National Institute for Health and Care Excellence (NICE)’s clinical practice guideline on “Everolimus for preventing organ rejection in liver transplantation” (2015) stated that “Everolimus is not recommended within its marketing authorisation for preventing organ rejection in people having a liver transplant”.

An UpToDate review on “Liver transplantation in adults: Long-term management of transplant recipients” (Gaglio and Cotler, 2016) states that “Everolimus may be another alternative, though its role in the management of patients following liver transplantation has yet to be established”. Furthermore, UpToDate reviews on “Treatment of acute cellular rejection in liver transplantation” (Cotler, 2016) and “” () do not mention everolimus as a management option.

Peri-Operative Immuno-Nutrition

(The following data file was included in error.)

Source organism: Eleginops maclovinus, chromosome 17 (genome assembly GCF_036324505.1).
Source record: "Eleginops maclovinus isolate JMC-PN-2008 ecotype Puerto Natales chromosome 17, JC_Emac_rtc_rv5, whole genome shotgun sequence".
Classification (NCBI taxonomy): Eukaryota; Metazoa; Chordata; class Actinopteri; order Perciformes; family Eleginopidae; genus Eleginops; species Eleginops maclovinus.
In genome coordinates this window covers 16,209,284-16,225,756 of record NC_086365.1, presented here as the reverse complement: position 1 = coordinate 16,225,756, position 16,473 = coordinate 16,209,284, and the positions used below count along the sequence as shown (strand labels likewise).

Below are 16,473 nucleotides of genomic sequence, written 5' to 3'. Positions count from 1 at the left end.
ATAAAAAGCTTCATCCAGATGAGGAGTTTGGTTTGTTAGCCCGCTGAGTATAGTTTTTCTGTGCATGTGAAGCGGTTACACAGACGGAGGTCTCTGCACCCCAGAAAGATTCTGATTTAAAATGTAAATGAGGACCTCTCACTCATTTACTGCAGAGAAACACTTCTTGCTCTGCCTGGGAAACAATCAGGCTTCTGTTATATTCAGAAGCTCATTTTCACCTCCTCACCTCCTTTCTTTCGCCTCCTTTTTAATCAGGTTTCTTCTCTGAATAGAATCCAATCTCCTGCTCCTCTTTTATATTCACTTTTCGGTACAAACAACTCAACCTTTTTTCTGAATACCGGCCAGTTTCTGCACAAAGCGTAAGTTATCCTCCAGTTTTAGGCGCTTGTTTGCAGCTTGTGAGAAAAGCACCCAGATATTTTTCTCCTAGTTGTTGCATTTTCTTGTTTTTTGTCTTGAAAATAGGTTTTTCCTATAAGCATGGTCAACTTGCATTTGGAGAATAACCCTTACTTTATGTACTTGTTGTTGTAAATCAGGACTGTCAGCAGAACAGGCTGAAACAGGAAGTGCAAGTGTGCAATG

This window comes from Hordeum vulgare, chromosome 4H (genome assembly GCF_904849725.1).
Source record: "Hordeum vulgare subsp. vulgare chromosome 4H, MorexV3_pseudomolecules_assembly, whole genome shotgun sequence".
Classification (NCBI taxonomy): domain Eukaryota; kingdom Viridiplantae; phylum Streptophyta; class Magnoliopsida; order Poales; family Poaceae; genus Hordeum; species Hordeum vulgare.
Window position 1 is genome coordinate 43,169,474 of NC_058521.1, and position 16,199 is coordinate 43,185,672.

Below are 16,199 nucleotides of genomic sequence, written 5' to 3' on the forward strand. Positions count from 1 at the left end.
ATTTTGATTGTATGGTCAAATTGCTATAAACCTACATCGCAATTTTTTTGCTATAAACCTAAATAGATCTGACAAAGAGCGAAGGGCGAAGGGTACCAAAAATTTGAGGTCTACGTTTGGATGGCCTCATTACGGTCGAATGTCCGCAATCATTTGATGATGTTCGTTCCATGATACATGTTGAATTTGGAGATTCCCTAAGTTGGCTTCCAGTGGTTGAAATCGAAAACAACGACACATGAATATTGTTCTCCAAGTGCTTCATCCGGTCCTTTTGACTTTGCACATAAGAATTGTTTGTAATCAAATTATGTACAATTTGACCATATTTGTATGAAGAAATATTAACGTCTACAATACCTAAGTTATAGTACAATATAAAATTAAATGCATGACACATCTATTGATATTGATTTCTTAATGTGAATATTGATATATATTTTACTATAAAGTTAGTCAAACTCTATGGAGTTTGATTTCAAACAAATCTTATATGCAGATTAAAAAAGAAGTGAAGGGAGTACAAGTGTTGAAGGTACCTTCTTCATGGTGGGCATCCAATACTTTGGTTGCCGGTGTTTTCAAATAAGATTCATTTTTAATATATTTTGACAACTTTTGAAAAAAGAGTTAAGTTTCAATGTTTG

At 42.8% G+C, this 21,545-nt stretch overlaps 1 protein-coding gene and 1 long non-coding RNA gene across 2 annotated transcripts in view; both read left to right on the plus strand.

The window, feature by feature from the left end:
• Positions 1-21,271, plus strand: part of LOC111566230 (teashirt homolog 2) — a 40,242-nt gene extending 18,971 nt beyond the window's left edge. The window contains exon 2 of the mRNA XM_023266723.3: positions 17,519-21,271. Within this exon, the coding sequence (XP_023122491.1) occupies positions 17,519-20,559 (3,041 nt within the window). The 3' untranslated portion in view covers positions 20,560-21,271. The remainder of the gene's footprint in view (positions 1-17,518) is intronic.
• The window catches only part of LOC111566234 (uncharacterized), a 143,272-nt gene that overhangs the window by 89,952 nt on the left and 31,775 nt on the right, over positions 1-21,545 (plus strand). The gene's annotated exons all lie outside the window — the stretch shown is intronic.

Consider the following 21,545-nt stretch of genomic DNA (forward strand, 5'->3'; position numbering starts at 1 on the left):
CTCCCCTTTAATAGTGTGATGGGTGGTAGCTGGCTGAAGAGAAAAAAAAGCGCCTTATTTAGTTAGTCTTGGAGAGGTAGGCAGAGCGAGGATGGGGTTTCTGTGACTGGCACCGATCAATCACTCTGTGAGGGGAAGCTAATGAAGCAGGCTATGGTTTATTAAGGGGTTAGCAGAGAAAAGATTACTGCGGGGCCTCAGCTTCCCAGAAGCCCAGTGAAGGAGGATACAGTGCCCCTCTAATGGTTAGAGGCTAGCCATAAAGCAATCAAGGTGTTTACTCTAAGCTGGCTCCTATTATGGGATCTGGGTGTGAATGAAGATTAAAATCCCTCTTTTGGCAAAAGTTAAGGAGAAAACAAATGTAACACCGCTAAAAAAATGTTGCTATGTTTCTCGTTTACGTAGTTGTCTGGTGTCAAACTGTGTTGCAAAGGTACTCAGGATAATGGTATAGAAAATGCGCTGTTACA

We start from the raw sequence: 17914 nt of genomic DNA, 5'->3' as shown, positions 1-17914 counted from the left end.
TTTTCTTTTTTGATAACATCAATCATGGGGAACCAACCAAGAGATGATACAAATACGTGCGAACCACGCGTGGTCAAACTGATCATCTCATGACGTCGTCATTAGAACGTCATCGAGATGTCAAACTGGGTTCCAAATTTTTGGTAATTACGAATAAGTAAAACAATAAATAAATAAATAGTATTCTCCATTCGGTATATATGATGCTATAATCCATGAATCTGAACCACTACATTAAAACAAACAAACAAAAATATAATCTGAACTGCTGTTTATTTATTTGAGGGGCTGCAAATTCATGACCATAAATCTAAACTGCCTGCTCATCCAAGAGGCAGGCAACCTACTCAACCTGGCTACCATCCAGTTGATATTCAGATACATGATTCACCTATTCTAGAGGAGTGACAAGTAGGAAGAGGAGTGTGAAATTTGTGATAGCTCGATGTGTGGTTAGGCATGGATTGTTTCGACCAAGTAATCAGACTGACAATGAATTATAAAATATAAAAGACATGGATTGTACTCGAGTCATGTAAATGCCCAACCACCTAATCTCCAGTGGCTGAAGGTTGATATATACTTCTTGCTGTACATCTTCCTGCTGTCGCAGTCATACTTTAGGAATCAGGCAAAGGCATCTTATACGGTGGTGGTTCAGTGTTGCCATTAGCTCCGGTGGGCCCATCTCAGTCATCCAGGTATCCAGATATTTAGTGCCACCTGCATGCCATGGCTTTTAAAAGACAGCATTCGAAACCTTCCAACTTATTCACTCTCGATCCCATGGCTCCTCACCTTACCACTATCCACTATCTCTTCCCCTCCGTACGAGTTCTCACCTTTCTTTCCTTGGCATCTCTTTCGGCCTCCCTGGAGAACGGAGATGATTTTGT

Lei and colleagues (2015) stated that no consensus has been reached concerning the effects of peri-operative immuno-nutrition in patients undergoing liver transplantation. These researchers conducted a meta-analysis to evaluate the effects of peri-operative immuno-nutrition on clinical outcomes and liver function in patients undergoing liver transplantation.  The PubMed, Embase, Cochrane Central Register of Controlled Trials, Web of Science, and google scholar were searched to identify all available RCTs that compared peri-operative immuno-nutrition support (arginine, glutamine, ribonucleic acids, and ω-3 polyunsaturated fatty acids) with standard nutrition.  The data analysis was performed using Revman 5.2 software.  A total of 7 RCTs involving 501 patients were included.  Peri-operative immuno-nutrition significantly reduced the risk of infectious complications (RR: 0.51; 95 % CI: 0.27 to 0.98, p = 0.04) and shortened the post-operative hospital stay [weighted mean difference (WMD): -3.89; 95 % CI: -7.42 to -0.36; p = 0.03].  Furthermore, peri-operative immuno-nutrition improved liver function by decreasing the levels of aspartate aminotransferase (AST) in the blood (WMD: -25.4; 95 % CI: -39.9 to -10.9, p = 0.0006).  However, these investigators did not find statistically significant differences in serum alanine aminotransferase (ALT), total bilirubin (TB) and direct bilirubin (DB) levels.  There were no statistically significant differences in mortality and rejection reaction.  The authors concluded that peri-operative nutrition support adding immuno-nutrients like arginine, glutamine, ribonucleic acids, and ω-3 polyunsaturated fatty acids may improve outcomes in patients undergoing liver transplantation.  Moreover, they stated that due to the limited sample size of the included trials, further large-scale and rigorously designed RCTs are needed to confirm these preliminary findings.